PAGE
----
What started as a scribbled note during a podcast jam session has evolved into #MEMEWHILE, our agency’s weekly YouTube show about the memes that are shaping pop culture, sports, music and entertainment. But why does an agency need a YouTube show? And how does this get done exactly? And why do we keep doing it even while quarantined?
Practicing What We Preach
#MEMEWHILE exists because we love a challenge, we love to create and we love to put in the work to stay sharp. And when we collaborate with clients to come up with content strategies and ideas, it’s a way for us to lead by example and inspire them with what’s possible. We like coming from a place of experience and #MEMEWHILE is our way of practicing what we preach. So, it’s our testing ground, our training camp – it’s the hours of batting practice we put in before we’re officially called up to the plate.
The inspiration for the show came in part from research around modern content consumption. When audiences scroll through YouTube, they aren’t always looking for polished TV-quality entertainment. In fact, it’s quite the opposite. A couple of major inspirations for #MEMEWHILE are The Rundown from Barstool Sports and NBA Desktop from The Ringer. Both focus more on the subject matter and genuine reaction instead of perfect lighting or set design.
From Concept To Post
For us, the only way we felt this was going to work was if we focused on fresh subjects that matter to us on a weekly basis. Hence, all the memes. All #MEMEWHILE episodes start on our internal Slack channel. Throughout the week we scour our social feeds (mostly Twitter, Instagram, TikTok and Reddit) to gather links, images and thoughts. Then, the night before we record we decide on what makes it into the show and build a deck that everyone contributes to. It’s not pretty, but it’s genuine and the simplicity works great for us.
The morning of the shoot we print off some of the latest memes and, “dress the #MEMEWHILE studio,” (translation: tape pictures to the wall of a boardroom). Then, we check our mics and camera before counting down and bringing the energy. One important detail is demonstrating how truly excited we are to talk about memes, so when the camera starts rolling, we try our hardest to not hold anything back (even if that means doing an embarrassing #FlipTheSwitchChallenge or demonstrating the coronavirus dance).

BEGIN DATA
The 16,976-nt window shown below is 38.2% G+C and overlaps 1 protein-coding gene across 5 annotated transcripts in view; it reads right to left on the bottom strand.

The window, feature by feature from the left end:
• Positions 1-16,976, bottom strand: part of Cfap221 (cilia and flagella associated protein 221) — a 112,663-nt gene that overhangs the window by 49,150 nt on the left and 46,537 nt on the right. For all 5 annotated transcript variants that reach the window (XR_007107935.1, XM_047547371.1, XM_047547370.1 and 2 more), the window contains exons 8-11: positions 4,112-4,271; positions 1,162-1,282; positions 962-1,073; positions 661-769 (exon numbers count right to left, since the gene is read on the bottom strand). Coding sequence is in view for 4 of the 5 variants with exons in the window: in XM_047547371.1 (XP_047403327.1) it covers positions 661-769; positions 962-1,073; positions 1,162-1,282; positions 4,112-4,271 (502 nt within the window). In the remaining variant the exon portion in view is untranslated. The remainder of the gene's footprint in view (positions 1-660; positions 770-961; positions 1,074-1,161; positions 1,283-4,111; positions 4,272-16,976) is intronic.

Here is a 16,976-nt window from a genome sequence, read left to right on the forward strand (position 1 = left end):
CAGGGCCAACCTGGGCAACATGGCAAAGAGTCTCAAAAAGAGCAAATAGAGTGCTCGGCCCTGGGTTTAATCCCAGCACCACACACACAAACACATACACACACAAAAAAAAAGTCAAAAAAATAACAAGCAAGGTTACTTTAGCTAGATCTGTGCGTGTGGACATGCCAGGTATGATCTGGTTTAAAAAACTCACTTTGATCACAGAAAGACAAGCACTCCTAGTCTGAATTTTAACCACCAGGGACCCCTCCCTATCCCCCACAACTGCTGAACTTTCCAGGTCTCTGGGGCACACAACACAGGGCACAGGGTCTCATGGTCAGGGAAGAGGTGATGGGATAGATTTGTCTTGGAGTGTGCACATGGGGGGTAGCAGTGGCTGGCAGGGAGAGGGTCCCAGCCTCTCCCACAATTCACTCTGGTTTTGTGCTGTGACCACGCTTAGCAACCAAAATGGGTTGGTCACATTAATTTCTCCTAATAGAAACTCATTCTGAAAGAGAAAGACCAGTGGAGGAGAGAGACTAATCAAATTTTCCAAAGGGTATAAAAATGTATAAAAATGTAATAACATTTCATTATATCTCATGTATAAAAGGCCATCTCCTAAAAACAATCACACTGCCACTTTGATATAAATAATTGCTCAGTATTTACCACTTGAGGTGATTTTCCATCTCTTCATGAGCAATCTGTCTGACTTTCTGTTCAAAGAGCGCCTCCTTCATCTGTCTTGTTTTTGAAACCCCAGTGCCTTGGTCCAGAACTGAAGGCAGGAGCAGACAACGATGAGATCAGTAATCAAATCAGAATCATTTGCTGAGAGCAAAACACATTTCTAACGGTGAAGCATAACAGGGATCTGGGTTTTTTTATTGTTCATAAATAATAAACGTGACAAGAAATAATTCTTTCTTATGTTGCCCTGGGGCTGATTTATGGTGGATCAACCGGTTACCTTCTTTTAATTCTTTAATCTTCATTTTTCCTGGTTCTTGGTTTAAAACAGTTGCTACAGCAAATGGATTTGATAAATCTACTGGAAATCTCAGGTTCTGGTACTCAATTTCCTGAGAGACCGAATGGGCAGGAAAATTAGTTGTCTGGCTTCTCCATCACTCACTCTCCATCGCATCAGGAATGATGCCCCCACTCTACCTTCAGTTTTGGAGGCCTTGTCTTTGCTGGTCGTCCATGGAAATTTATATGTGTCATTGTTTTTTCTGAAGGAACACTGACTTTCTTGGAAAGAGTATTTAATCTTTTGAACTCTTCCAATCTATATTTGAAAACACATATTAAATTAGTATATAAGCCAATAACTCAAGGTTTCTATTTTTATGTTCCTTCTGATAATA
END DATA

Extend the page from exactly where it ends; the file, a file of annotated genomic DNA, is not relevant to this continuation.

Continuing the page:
A couple major components of the show are cutaway reactions and insert shots, so after recording we spend some time gathering and organizing the assets. For a typical episode there’s usually around 15-20 minutes of shot footage, but even in #MEMEWHILE’s early stages, the outtakes and bloopers are a’plenty. We take all that footage, add in cutaways and inserts and produce a 5-6 minute episode.
Experimentation And The 24 Hour Turnaround
From the moment the camera rolls to the time we post a new episode on social channels, our process takes about a day. And we do it while continuing to hustle on all our client work. Speed is key with a subject like memes, so we pride ourselves on the quick turnaround. It also puts a fair, but really good, amount of pressure on ourselves to come up with interesting new ways to promote the show. In some cases we’ve experimented with paid media, in others we’ve switched up the formula, but no matter what we do to switch it up, we always do it in under 24 hours.
#MEMEWHILE In Quarantine
When Pound & Grain made the decision to work from home due to COVID-19, #MEMEWHILE couldn’t exist in its original form. But without missing an episode, we’ve moved our production to video chat. With some creative backgrounds, editing techniques and a lot of hustle, we’ve successfully written, recorded, edited and shared a new episode of #MEMEWHILE every week of quarantine.
Our goal isn’t to become YouTube influencers (although if someone wants to sponsor #MEMEWHILE we should chat 😉). Our goal is to simply keep experimenting, making, producing and sharing content we’re proud of.